Thursday, 14 February 2013
Products or produce?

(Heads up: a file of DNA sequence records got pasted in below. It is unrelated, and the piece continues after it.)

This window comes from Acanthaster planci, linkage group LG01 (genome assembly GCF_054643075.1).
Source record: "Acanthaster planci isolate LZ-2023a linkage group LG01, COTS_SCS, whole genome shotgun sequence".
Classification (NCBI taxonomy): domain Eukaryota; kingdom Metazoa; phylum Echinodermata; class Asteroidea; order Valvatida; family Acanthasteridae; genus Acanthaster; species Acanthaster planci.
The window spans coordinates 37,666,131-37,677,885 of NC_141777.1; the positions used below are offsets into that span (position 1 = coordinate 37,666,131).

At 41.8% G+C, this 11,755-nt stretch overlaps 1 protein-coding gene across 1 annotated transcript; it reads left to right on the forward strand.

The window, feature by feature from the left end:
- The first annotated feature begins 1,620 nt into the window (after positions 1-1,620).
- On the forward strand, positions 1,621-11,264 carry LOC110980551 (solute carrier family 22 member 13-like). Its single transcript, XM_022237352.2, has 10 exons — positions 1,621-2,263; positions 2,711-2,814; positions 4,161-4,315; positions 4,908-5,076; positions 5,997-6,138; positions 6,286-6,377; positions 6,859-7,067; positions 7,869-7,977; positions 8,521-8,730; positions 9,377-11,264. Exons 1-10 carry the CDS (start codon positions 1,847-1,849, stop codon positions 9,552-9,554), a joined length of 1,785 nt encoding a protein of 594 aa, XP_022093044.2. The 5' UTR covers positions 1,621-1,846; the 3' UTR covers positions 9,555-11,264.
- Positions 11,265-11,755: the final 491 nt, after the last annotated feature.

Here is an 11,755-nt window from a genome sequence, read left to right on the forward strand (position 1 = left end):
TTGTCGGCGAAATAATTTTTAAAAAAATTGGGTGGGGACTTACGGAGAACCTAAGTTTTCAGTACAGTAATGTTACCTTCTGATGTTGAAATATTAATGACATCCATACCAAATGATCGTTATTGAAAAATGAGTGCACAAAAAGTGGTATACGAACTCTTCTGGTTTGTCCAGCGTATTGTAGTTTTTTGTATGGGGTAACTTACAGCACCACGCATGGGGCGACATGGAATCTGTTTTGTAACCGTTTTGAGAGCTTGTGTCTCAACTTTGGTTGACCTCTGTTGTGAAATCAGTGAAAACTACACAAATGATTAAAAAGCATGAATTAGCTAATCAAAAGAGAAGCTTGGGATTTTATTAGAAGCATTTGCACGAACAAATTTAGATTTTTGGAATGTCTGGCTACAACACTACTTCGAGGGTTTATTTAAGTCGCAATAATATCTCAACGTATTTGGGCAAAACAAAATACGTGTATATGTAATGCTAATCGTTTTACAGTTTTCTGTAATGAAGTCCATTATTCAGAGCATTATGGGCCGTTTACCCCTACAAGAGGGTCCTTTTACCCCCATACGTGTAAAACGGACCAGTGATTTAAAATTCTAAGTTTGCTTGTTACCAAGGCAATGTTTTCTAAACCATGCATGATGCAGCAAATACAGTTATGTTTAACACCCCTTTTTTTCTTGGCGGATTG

I’m just old enough to remember when you had to queue up at different counters in food shops for your bacon, cheese, meat and so on. Supermarkets were very new idea, and greeted with suspicion by many. But they were convenient because you could buy everything in one trip and only queue up once, so they soon caught on. Then, recently, we became a bit suspicious again when we found that not all the food on the supermarket shelves was quite what it seemed. Whether eating horsemeat is problematic depends very much on one’s personal feelings. There are committed carnivores in this country who can’t shake off the image of childhood pets when faced with rabbit, while in other parts of the world people tuck into dogmeat with great enjoyment. So we all draw our personal boundaries in different places but, assuming no harmful pharmaceuticals have contaminated the meat, horse is as wholesome as any other animal protein. We say we are alarmed by the lack of transparency in the food chain and this does raise all kinds of questions about what goes into the food we buy. There’s an easy answer if we are genuinely worried by this, of course. Buy meat and vegetables to make the dish yourself, and you can be pretty confident that you know what has gone into it. There has not yet been any suggestion that cuts of meat on sale in supermarkets are fillets of horse, and you could always buy from a local butcher, or even a farmer, if you feel concerned. But increasingly we don't buy produce of this kind, we buy products that the retailers tell us will save us time. Everyone seems busier these days and who has the time to cook? But when we still have time to do so many other things, why is cooking an enjoyable meal so very far down the list of priorities? Things have changed during my lifetime, women generally go out to work now, and I don’t for a moment think that cooking for families is automatically their responsibility. But perhaps the fact that women have generally done most of the everyday cooking is part of the reason for it being devalued as a skill. So, increasingly, we let someone else make the food for us and buy it in the supermarket as a ready meal. Then the next generation doesn’t actually know how to make simple food, and has no choice – it’s buy the ready meal or starve. That’s great for the retailers, who expand their ranges constantly so that they can sell us more and more products. Presumably there is more profit to be made in the cheapest range of ready meals than in selling us the ingredients to make our own, so who can blame them? Selling food and making profits is their function. But the result is that we can be found eating the ready meal, in front of the television, watching a celebrity chef cooking up a dinner party menu that few will ever actually attempt. And how shall we spend all that time we have saved? We could watch some more television – there’s bound to be a documentary coming on about the disasters happening in the food chain.